History of shooting

The notion of marksmanship dates back to ancient civilizations, when competitors would engage in spear-throwing contests to improve hunting skills. Shooting contests emerged during the 13th and 14th centuries as the first shooting clubs were formed in German-speaking countries. Bows and wheel-lock muskets were shot from the standing position at first, and by the 16th century, public matches showcased firearms with rifled barrels.

Shooting matches and festivals flourished in the 17th and 18th centuries, spreading from Europe to Colonial American in the early 18th century. In the 1790s, Americans developed the match rifles with long barrel and double-set trigger mechanisms. Formal match shooting emerged in 1825, and trapshooting contests followed five years later. Around the same time, competitors began to organize national federations.

The first major international shooting competition was the 1896 Athens Games. Of the nine sports on the 1896 Olympic program, shooting had the most competitors. The first world championships were held a year later, in France.

Olympic history

Shooting made its Olympic debut at the first Games in 1896. Since then, it has appeared every time except for 1904 in St. Louis and 1928 in Amsterdam. The first women competed in shooting in 1968 in Mexico City, but the first women’s events were introduced in 1984 – prior to 1984, events were open to either sex. There have been as many as 21 shooting events in a single Games (1920), and as few as two (1932). The United States has won the medals in shooting in Olympic history, nearly twice as many as the next closest country, Sweden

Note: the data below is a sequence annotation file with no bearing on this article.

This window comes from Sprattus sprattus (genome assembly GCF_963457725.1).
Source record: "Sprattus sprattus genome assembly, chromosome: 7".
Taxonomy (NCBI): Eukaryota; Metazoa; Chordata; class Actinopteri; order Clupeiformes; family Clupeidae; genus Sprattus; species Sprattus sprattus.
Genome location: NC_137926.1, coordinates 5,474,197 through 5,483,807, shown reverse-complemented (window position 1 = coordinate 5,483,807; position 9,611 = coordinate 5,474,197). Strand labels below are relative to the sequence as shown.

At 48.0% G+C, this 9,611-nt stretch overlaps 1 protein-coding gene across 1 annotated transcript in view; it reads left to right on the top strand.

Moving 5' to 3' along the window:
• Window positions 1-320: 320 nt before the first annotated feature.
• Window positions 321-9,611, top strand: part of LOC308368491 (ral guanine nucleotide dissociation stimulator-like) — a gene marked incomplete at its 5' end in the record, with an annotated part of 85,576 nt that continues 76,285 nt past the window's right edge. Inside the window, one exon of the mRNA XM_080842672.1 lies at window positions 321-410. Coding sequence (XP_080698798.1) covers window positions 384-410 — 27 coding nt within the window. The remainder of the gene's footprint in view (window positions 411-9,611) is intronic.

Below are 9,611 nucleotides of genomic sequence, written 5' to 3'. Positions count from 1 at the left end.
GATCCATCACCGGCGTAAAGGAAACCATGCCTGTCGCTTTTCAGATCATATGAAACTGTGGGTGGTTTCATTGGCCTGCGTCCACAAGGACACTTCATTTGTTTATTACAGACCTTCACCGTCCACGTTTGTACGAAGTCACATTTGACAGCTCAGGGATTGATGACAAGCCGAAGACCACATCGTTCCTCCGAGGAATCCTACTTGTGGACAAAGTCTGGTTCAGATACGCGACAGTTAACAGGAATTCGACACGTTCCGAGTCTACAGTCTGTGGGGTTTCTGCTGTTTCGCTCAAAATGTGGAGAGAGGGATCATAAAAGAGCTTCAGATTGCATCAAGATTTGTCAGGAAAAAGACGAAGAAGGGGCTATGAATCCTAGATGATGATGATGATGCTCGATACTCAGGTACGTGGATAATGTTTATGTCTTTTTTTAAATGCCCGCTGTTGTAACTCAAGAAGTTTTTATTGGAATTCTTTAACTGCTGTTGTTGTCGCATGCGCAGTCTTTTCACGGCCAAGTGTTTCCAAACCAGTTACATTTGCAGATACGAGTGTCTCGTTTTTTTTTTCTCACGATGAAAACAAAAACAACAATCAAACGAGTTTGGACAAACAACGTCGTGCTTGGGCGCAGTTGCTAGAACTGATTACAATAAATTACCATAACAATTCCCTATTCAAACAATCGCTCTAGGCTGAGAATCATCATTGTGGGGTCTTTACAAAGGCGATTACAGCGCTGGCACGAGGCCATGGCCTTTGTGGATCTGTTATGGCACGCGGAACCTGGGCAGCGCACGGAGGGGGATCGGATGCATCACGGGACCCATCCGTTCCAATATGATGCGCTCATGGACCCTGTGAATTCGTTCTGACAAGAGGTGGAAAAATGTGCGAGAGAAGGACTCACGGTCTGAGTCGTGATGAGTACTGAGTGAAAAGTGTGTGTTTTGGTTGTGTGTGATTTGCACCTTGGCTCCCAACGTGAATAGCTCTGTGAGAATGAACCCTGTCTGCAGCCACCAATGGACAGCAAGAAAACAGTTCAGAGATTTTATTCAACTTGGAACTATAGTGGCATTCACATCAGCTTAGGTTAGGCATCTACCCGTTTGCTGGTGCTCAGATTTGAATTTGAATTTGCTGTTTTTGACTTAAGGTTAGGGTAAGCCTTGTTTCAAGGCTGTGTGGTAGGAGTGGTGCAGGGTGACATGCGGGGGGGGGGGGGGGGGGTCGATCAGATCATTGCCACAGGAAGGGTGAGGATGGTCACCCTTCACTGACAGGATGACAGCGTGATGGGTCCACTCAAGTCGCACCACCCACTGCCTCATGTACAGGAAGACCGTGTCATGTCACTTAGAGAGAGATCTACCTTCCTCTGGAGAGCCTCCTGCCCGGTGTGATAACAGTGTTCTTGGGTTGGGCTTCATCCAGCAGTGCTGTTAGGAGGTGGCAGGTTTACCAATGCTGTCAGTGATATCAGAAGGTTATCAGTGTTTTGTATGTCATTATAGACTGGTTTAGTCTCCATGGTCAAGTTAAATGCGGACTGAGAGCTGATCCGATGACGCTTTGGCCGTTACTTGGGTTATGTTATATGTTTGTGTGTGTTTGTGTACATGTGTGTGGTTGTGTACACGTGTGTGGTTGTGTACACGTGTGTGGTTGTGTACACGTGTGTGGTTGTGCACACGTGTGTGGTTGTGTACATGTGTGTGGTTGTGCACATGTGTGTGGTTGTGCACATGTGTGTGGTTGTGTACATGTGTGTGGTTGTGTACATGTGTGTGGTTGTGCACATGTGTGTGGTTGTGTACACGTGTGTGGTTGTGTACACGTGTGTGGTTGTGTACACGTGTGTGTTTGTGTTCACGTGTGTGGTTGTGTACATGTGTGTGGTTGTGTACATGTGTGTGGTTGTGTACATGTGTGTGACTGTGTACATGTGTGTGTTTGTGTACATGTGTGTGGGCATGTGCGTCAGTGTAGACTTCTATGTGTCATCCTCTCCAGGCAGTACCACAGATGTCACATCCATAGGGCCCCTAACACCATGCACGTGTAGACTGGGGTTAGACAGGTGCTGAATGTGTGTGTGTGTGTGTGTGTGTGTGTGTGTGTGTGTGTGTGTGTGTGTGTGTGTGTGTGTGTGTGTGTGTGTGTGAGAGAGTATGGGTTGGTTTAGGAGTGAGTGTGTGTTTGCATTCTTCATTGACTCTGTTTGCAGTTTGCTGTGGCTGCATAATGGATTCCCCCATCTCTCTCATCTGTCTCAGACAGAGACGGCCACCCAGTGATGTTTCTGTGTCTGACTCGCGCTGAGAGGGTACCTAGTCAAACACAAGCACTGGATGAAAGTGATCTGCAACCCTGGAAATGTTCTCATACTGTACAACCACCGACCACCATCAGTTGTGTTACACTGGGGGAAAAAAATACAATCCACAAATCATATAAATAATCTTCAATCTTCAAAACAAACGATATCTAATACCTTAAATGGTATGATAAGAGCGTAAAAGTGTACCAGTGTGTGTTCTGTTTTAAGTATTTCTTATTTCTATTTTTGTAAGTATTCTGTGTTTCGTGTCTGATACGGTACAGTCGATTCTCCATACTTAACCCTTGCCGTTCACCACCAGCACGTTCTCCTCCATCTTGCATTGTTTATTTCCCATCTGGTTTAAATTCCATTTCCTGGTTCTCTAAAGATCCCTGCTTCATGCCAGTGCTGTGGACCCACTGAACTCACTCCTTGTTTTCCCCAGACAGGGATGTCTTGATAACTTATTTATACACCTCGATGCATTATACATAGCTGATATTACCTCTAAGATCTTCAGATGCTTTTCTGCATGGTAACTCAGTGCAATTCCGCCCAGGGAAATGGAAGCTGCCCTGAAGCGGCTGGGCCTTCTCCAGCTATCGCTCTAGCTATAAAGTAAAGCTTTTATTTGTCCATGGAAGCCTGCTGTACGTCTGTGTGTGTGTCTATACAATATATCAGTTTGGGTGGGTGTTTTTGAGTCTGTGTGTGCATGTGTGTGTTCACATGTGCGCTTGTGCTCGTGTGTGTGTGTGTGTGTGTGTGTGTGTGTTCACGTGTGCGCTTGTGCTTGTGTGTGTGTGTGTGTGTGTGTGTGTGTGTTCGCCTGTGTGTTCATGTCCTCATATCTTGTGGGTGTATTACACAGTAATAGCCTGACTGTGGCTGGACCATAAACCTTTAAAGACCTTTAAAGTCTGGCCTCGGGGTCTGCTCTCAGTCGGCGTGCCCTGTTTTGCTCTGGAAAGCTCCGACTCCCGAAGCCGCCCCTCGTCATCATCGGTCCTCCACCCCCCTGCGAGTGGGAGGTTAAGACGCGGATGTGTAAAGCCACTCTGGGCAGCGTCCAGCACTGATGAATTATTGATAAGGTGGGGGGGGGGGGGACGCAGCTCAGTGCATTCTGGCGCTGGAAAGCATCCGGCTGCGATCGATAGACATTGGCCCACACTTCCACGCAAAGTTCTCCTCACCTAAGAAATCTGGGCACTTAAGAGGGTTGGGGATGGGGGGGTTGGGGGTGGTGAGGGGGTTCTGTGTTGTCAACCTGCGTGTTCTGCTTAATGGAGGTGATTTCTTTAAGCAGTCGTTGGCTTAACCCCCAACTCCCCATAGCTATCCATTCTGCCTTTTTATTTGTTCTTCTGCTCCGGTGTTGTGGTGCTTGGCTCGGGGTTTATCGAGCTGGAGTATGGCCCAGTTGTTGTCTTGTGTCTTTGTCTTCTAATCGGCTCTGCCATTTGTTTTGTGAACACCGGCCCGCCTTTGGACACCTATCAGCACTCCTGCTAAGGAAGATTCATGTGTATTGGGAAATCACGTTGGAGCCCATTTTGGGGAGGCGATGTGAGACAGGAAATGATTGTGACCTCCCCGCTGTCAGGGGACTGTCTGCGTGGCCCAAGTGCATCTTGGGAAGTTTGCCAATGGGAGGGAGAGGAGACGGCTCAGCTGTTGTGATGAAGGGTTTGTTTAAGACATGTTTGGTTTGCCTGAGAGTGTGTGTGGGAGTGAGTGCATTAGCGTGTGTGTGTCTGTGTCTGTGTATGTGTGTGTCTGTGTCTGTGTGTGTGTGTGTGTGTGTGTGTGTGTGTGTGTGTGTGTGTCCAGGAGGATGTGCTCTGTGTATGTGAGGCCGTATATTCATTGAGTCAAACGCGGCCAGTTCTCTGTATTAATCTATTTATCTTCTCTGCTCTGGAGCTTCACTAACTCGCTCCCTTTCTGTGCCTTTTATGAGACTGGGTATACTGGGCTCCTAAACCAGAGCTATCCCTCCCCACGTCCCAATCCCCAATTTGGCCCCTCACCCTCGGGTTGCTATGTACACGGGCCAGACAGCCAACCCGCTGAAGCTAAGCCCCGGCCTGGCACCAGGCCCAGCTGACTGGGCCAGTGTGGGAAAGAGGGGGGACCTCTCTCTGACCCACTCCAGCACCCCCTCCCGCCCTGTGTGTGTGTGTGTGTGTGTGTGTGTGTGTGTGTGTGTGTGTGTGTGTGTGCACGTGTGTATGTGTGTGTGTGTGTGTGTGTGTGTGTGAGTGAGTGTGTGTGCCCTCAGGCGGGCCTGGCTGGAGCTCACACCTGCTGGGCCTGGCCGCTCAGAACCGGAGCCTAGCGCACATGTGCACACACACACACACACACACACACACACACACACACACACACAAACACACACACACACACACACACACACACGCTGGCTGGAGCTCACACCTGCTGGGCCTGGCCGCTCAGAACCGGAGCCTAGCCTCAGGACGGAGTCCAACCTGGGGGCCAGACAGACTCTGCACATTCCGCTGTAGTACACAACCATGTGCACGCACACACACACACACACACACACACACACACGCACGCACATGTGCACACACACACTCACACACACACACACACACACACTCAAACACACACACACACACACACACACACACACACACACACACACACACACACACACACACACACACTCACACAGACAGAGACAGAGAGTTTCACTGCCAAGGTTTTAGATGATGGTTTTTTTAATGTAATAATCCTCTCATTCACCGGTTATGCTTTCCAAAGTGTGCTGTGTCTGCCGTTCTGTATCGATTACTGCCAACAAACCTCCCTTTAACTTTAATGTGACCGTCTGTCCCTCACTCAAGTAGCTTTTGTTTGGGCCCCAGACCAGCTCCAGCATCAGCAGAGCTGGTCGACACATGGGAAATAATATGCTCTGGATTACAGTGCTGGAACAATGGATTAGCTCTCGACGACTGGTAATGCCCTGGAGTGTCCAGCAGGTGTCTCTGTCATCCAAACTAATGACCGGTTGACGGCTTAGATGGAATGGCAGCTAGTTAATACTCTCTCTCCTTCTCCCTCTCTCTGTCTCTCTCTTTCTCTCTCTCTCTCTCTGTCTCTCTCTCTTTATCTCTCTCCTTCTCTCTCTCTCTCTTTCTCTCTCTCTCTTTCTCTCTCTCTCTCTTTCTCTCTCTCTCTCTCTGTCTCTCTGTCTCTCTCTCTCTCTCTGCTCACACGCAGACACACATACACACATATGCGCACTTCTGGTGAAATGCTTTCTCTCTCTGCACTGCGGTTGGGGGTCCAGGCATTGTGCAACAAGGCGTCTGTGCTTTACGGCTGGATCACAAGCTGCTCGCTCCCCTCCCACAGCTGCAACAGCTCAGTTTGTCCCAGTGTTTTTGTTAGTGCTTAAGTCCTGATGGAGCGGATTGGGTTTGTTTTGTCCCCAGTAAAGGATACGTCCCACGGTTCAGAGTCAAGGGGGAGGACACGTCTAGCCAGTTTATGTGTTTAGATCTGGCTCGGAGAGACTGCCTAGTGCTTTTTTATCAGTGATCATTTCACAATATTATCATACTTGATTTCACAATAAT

Close to perfection

At the 2012 London Games, California native Kim Rhode had one of the greatest performances in Olympic shooting history. Rhode claimed gold in the women’s skeet event, setting an Olympic record and tying a world record by hitting 99 of 100 targets. She broke the previous Olympic records for both the preliminary round (74 to 72) and final round (99 to 93). By winning gold, Rhode became the first American athlete to win five medals in an individual event in five consecutive Olympics and became the first woman to win three gold medals in Olympic shooting.